How to Code Aftercare for Injuries
Since the implementation of ICD-10, the coding of aftercare for injuries has caused much confusion. First let’s look at exactly when it is appropriate to use an aftercare code. Coding guidelines state, “aftercare visit codes cover situations when the initial treatment of a disease has been performed and the patient requires continued care during the healing or recovery phase, or for the long-term consequences of the disease.”
For those of you who were coding back in the ICD-9 days, you may remember that we had a specific aftercare code for injury and trauma. When we moved to ICD-10, one of the very first things that coders realized is that there was not an equivalent code in the new code set. The coding guidelines tell us that “the aftercare Z codes should also not be used for aftercare for injuries. For aftercare of an injury, assign the acute injury code with the appropriate seventh character (for subsequent encounter).”
Why is this the case?
Recovering from a routine planned surgery is very different from recovering from surgery following an accident or injury, and our coding should reflect this.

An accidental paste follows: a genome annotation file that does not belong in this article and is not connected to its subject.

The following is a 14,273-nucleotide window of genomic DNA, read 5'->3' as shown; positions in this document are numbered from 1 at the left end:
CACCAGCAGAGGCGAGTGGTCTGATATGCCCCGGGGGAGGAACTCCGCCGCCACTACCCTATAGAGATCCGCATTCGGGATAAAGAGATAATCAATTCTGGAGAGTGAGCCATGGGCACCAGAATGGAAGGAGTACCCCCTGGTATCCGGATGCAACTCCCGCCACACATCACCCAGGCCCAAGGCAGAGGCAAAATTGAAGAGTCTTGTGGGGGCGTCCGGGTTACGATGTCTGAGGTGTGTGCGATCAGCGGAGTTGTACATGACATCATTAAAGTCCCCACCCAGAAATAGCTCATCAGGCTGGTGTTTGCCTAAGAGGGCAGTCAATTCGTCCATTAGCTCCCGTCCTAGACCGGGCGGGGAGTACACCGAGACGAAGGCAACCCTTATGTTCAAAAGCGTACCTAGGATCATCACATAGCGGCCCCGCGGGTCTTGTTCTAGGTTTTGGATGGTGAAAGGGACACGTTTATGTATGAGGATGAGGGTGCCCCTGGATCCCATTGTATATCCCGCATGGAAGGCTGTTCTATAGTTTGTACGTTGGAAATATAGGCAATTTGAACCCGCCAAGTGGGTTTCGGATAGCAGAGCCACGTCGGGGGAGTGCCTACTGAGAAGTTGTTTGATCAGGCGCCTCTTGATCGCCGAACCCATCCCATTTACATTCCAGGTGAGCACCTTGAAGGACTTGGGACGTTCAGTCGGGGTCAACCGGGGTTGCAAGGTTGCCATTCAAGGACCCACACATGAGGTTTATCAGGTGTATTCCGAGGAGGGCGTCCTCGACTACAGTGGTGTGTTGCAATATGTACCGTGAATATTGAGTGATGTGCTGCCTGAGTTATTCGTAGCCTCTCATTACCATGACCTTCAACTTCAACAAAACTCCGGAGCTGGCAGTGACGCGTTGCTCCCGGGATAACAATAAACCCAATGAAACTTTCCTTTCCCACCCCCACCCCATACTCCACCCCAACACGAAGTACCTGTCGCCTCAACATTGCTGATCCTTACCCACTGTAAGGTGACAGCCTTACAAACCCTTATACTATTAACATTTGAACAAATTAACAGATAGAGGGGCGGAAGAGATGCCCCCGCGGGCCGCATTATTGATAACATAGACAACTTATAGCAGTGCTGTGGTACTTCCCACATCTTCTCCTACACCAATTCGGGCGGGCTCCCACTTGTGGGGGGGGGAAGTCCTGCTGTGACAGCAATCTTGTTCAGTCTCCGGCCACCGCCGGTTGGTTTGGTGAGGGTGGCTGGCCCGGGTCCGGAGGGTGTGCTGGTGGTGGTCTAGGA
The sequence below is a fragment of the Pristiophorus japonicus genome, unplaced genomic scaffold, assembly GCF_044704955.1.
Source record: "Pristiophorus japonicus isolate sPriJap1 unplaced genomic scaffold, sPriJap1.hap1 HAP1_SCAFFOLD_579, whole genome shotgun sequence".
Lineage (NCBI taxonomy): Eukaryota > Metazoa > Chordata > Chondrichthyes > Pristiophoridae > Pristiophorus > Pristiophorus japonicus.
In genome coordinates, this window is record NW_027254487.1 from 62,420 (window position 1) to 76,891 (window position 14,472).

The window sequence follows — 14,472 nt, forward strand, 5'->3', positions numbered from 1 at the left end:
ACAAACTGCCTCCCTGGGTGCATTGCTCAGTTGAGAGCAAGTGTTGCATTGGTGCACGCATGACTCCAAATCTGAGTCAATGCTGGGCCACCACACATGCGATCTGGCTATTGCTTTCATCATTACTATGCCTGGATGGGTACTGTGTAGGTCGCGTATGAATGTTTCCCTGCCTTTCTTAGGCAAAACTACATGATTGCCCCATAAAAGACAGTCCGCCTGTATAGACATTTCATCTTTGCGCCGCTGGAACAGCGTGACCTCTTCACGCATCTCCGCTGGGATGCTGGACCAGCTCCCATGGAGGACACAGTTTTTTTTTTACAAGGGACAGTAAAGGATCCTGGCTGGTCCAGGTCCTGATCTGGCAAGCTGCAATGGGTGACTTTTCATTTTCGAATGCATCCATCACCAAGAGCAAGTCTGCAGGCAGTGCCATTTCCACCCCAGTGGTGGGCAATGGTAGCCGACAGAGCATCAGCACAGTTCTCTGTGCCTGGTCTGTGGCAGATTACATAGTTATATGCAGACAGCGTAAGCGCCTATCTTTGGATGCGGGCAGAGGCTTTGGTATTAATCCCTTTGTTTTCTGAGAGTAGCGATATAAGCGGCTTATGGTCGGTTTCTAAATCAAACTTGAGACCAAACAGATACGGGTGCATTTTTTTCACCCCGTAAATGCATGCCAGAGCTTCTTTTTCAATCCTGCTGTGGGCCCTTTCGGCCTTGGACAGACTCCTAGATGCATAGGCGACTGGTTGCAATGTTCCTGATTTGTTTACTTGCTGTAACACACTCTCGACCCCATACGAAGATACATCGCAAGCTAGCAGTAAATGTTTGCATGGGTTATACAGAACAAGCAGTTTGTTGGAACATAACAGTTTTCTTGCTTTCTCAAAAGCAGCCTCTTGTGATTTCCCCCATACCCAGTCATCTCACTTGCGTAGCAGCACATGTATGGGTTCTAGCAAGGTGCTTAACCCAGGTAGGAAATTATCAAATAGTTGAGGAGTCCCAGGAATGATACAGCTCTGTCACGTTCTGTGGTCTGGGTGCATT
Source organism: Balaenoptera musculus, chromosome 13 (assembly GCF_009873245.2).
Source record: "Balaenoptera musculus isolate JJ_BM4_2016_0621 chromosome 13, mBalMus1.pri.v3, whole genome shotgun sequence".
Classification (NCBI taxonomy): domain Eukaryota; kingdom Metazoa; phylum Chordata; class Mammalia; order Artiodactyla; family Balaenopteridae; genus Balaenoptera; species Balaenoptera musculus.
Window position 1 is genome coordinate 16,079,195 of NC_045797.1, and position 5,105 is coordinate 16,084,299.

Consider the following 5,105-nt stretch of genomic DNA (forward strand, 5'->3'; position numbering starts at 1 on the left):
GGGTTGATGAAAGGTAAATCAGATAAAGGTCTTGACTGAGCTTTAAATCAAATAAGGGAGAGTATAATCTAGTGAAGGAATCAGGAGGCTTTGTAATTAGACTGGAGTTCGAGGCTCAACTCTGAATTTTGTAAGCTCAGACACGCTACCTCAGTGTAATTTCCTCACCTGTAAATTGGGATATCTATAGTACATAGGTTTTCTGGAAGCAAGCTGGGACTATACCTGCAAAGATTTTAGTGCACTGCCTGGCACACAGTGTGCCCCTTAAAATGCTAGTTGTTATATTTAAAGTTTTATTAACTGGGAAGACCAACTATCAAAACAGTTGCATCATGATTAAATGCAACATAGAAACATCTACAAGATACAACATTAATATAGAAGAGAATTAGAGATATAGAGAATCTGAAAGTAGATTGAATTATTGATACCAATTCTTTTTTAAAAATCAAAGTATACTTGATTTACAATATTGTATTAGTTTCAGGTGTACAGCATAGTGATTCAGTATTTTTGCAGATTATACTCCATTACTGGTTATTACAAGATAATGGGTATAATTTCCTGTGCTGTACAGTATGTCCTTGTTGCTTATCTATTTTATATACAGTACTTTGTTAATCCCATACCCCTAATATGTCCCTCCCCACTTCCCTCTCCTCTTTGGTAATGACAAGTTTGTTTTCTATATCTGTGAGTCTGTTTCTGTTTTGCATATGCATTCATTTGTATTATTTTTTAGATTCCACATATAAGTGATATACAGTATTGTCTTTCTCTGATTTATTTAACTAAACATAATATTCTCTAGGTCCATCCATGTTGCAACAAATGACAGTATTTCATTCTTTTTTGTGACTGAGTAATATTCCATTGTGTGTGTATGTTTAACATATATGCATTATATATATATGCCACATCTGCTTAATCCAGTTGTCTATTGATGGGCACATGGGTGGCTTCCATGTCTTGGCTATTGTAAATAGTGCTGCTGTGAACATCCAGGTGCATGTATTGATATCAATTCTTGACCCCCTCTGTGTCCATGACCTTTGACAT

Despite this guidance, coders are still using aftercare codes for injuries. Let’s look at a scenario to demonstrate the proper way to code aftercare for injuries.
Our patient fell at home resulting in an intertrochanteric fracture of the right femur. After the physicians reviewed the x-rays, it was decided that the best treatment for this fracture would be to replace the hip. After a short stay in the hospital she is being referred to home health for continued PT. How would you code this?
M1021a: S72.141D – Displaced intertrochanteric fracture of right femur, subsequent encounter
M1023b: Z96.641 – Presence of right artificial hip joint
M1023c: W19.XXXD – Unspecified fall, subsequent encounter
As you can see the Z47.1, Aftercare following joint replacement surgery, is NOT used. In this case, you use the actual injury, the intertrochanteric femur fracture with the 7th character of “D”. Remember that “D” as the seventh character indicates a subsequent encounter after the patient has completed active treatment of the condition and is receiving routine care for the condition during the healing or recovery phase. This accurately describes the care being provided by home health in this case. The Z96 code is added to indicate that the patient has an artificial hip and the W19 code is added to describe the circumstances around the fracture.
When surgeries or procedures are performed as the result of an injury or trauma, look to the coding for the injury first before turning to an aftercare code from chapter 21.